There Is No Cause For Alarm!

Posted: 01/06/2013 in 1953


Jean Negulesco’s “disaster film” Titanic is one that suffers from a bit of an identity crisis. It is supposedly one part disaster story of the sinking of the Titanic, a story that as the introductory moments of the film tell us are based on actual records of the event. The film is also one part human drama, a story of a family coming apart at the seams. As a human drama, Titanic is actually very engaging. The story of the Sturges family’s matriarch Julia, played by the great Barabara Stanwyck, attempting to pull her children away from European high society (and their father, played by Clifton Webb) and to bring them to the American middle class via the Titanic is an engrossing one indeed. A love story Negulesco’s film certainly is not. This is an uncomfortable family drama with some rather uncomfortable twists and turns along the way. All things considered, when the story is focused on the Sturges family’s issues, the film as a whole works quite well.

Where Titanic fails is regarding the actual story of the Titanic. The sinking of the ship (no spoilers here, we all know what happened) is rushed and rather anti-climactic. While I was not anticipating a special effects driven film (although the set designs were gorgeous), Negulesco does very little to engage the audience in the supposed main character of the film, the unsinkable ship. Surprisingly, in this film based on actual congressional records (as we are told at the outset), everyone is very well behaved and orderly throughout. Sure there was some cowardice, but where was the panic, where was the chaos? In the Negulesco version of this story, such things did not take place. In the end, the viewer is more interested in knowing the fate of the Sturges family, and the sinking of the Titanic becomes a bit of a side point.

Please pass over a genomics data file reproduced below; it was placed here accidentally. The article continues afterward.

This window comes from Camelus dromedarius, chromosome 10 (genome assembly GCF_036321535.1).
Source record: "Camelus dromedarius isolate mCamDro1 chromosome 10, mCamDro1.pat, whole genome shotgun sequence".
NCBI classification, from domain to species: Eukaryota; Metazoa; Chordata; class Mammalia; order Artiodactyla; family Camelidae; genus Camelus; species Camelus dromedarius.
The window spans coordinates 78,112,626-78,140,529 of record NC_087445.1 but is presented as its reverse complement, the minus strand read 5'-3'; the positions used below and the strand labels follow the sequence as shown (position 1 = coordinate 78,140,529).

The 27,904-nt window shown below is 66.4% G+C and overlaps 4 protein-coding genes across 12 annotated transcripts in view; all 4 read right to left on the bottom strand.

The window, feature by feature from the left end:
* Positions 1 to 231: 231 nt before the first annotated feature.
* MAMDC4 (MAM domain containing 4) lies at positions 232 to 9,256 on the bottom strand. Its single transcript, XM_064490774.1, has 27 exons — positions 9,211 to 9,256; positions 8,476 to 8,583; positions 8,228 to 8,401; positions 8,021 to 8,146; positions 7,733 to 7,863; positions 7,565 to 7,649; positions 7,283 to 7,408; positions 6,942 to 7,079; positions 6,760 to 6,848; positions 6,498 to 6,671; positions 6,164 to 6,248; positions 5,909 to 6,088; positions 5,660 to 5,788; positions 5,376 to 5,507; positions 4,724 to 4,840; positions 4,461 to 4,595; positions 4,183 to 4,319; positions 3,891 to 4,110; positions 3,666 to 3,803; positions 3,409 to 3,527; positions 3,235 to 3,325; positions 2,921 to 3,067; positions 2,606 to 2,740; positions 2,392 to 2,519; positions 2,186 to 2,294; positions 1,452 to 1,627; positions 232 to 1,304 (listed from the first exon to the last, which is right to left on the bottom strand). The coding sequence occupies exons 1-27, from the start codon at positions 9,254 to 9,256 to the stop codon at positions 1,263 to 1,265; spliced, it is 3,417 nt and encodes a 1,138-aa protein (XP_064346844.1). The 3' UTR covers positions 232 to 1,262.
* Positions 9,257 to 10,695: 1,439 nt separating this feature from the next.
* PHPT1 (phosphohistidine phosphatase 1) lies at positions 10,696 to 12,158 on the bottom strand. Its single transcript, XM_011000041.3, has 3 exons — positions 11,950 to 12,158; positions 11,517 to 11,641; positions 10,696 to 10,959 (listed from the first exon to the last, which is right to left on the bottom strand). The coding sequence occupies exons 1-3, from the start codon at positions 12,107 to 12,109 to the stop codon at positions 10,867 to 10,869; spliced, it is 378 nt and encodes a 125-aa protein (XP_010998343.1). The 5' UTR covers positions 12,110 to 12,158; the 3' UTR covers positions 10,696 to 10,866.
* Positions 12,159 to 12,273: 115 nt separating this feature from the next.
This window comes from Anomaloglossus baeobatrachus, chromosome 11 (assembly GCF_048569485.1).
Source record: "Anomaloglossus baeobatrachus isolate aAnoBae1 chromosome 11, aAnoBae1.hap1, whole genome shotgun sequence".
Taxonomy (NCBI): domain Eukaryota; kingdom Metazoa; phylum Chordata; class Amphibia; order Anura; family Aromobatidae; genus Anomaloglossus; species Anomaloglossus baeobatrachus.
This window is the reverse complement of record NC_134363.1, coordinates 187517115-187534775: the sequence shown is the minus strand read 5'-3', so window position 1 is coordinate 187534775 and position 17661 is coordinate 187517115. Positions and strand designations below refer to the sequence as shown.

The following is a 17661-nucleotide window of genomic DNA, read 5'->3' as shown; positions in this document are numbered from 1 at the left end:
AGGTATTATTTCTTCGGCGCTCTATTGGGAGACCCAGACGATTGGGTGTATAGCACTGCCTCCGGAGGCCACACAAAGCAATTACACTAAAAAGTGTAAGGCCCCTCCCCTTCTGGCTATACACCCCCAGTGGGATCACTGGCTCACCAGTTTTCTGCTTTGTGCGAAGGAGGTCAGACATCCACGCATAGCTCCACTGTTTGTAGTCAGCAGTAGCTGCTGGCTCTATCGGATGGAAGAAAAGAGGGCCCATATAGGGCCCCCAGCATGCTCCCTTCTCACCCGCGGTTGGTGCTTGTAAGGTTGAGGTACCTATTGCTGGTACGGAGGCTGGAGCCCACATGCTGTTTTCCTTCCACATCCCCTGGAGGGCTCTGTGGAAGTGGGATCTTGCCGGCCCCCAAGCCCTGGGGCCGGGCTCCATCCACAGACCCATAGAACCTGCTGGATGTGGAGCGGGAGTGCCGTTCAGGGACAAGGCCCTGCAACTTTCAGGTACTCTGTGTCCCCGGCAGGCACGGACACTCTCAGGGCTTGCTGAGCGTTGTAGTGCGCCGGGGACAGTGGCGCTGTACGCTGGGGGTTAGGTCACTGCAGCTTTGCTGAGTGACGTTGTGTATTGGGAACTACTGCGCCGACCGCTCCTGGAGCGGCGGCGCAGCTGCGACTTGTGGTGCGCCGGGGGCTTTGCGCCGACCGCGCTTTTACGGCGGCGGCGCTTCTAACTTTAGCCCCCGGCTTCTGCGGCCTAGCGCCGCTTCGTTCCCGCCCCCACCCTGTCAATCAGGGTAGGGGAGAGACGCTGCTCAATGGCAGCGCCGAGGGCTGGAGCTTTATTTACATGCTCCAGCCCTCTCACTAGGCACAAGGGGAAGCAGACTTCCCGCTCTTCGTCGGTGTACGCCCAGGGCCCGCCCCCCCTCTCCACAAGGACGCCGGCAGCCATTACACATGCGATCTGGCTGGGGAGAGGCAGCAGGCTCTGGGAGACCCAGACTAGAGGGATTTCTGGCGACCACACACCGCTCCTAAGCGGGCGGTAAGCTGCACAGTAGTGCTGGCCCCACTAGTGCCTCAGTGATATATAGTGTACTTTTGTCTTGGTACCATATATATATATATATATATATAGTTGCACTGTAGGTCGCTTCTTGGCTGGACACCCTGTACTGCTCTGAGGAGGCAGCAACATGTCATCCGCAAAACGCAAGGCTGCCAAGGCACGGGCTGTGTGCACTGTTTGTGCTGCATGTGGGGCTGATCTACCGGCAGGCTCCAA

While this is not an actor’s showcase by any means, Barbara Stanwyck (not surprisingly) does deliver a standout performance as Julia. In a year that has brought us rather weak female characters so far, Miss Stanwyck gives us a woman who holds her ground, takes control of her own destiny as well as her family’s, and she relies on no man to get her there. For that alone, Miss Stanwyck deserves our awards consideration towards the end of the year. As for the rest of the films merits, from writing to directing, I fear Titanic will be overshadowed by other greater films and see its overall chances sunk by year’s end.


Up next… we’re going back to the Elizabethan period with Young Bess.


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